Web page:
If someone had told me 10 years ago that I would find myself tip-toeing up to my 29th birthday, married, expecting a baby and living as a housewife, I would have scoffed.
I started university young, a wide-eyed 17 year old, and spent my time there making art firmly rooted in a feminist tradition, taking classes about the women Art History 101 forgot to mention, writing papers on The Cult of Domesticity. My coffee cup back then proudly proclaimed “Domestically Disabled”. And I was, no word of a lie.
I am still a feminist, through and through, and (I hate to admit it) am still slightly handicapped when it comes to efficient housekeeping. And yet, here I am.
I have always believed that feminism is about choice. Empowerment. And yet, as my goals have slowly shifted from those of a career woman to something rooted closer to home, I’ve been shocked at the reactions of some the “feminists” around me and by my own unexpected discomfort.
Last summer, having used a weeks vacation from work to do all my canning and arriving back to the office with a lunch bag full of fresh tomatoes and homemade bread, one female lawyer chastised me – You’re so . . . domestic. She spat the word, something distasteful and full of shame. Other friends warned me that if I chose to stay at home with children, I would be wasting my education, as though raising a child was somehow less worthy of my knowledge than pushing meaningless paper in a cubicle.
How on earth did we get here? (Ok, I know how we got here – I did write all those papers, after all.) But why are we so accepting of it??
Why am I so uncomfortable telling people that I’m not working outside the home, as though the dozens of loaves of bread, jars of preserves, the baby growing inside me, the bountiful garden, happy chickens, endless home-cooked meals and mounds of laundry count for nothing? Why is the work that I did in that cubicle downtown, that made me too tired and sad to tend my family, more important than the work done at home? Work full of meaning, love and immense, simple pleasure?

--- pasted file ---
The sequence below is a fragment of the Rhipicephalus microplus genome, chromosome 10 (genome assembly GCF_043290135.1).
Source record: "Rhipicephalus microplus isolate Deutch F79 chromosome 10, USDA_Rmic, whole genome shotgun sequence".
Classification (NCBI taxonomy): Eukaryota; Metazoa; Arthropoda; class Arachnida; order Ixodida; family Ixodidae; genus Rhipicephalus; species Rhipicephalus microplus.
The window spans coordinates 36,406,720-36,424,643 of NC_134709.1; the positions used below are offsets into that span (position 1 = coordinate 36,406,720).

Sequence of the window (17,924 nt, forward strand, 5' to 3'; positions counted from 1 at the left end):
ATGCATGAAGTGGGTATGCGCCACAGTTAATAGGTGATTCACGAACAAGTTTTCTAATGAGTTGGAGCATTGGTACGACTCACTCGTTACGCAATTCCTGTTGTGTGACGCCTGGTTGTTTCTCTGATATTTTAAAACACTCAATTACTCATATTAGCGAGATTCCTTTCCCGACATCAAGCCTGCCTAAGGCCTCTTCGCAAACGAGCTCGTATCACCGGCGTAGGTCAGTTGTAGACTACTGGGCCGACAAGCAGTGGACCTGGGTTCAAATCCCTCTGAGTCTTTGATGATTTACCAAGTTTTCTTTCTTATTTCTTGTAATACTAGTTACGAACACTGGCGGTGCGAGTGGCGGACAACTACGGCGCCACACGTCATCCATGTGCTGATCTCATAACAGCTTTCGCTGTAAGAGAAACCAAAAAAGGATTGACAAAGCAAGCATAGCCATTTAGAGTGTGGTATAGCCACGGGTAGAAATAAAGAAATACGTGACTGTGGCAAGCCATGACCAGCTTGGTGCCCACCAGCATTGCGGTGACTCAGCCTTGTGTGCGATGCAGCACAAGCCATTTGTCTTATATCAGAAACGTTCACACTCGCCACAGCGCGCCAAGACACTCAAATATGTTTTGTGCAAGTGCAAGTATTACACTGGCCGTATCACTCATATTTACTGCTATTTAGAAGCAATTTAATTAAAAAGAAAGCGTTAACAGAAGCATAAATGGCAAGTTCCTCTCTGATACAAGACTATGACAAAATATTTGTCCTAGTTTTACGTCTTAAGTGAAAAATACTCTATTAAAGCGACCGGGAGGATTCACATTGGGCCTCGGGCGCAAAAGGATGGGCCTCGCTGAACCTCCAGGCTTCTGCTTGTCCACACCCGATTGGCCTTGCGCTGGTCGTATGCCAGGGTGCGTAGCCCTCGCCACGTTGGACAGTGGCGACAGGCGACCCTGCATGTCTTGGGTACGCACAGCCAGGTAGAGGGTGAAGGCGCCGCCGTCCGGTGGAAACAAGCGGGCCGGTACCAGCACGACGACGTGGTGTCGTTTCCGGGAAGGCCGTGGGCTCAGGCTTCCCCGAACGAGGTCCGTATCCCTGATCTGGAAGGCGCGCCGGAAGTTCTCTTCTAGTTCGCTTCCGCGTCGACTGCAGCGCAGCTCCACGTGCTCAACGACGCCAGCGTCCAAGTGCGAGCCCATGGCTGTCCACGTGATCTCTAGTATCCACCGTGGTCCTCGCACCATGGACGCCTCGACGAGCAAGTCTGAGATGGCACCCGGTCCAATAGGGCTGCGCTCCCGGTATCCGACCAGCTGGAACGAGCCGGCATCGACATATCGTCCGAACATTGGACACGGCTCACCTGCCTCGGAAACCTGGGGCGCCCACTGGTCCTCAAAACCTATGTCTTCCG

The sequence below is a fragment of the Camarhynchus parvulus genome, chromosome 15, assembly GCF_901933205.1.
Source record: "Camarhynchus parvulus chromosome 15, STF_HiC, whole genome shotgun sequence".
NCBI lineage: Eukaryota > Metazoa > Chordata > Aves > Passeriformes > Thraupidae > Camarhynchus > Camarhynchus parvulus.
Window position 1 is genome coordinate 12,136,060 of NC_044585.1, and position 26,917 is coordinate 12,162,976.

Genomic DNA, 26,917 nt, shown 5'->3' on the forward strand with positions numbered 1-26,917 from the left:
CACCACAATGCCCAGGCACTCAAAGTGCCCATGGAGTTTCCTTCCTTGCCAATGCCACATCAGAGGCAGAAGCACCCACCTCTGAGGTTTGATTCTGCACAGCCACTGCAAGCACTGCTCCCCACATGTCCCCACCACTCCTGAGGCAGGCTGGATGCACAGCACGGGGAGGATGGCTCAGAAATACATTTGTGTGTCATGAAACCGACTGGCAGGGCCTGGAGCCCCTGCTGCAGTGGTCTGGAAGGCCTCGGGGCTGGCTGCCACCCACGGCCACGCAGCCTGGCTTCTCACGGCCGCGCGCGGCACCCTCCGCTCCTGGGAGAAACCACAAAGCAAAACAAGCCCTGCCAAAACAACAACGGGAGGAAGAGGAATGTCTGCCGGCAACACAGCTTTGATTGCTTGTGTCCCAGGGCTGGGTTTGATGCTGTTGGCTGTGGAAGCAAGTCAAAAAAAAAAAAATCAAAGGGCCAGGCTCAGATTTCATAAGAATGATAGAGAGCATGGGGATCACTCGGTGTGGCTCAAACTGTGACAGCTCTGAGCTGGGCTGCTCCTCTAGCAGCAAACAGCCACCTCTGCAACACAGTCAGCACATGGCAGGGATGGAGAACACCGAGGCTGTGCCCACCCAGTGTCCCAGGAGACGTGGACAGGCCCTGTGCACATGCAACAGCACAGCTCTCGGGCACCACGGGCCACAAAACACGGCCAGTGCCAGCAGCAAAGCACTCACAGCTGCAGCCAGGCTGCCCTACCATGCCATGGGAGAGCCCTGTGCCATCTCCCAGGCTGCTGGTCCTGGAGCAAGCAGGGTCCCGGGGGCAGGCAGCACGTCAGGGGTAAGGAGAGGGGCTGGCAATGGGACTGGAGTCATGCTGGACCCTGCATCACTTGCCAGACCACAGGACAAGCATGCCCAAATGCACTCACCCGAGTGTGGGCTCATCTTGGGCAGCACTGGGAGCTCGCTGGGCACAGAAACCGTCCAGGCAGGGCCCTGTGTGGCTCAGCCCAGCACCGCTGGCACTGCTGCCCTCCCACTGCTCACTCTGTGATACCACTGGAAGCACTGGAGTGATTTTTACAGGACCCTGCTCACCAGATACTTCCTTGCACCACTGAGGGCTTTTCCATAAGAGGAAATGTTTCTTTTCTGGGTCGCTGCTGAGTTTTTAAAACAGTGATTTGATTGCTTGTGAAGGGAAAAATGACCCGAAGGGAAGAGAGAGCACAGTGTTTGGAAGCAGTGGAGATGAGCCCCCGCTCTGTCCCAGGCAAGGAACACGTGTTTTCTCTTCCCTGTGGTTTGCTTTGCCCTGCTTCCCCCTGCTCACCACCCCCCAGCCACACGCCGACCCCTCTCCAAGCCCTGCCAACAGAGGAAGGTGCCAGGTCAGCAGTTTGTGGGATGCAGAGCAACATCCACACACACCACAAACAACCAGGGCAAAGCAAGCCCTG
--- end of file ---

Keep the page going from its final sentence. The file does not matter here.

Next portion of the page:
I come back to myself on days like today. I remember that domesticity needn’t be a dirty word.
It’s raining. I have spent my morning in slippers with a cup of tea, fresh bread and butter and a cat warm on my lap, writing this blog. My afternoon will fill the house with the smell of baking bread for dinner and perhaps an apple crumble for dessert. I will seam up the little cardigan I have knit for our little butter bean, scrub the floors and fold what’s left of the laundry. My husband will come home to a warm, hearty meal and a wife who is finally present and content in her own life.
I can be a domestic feminist. I can take pride in my home and the work that I do here. It’s silly, but I realize that it’s radical to say so. Maybe it needs to be radical. What if women (or men, for that matter) could truly own their domesticity? Claim it for themselves as something of pride and value, to wear boldly – a badge of honour? What if knowing how to bake bread, knit and mend, cook from scratch, grow food and preserve the bounty, tend chickens and raise children was a skill set that was held in equally high regard as those of doctors or lawyers or corporate executives? Wouldn’t that be radical?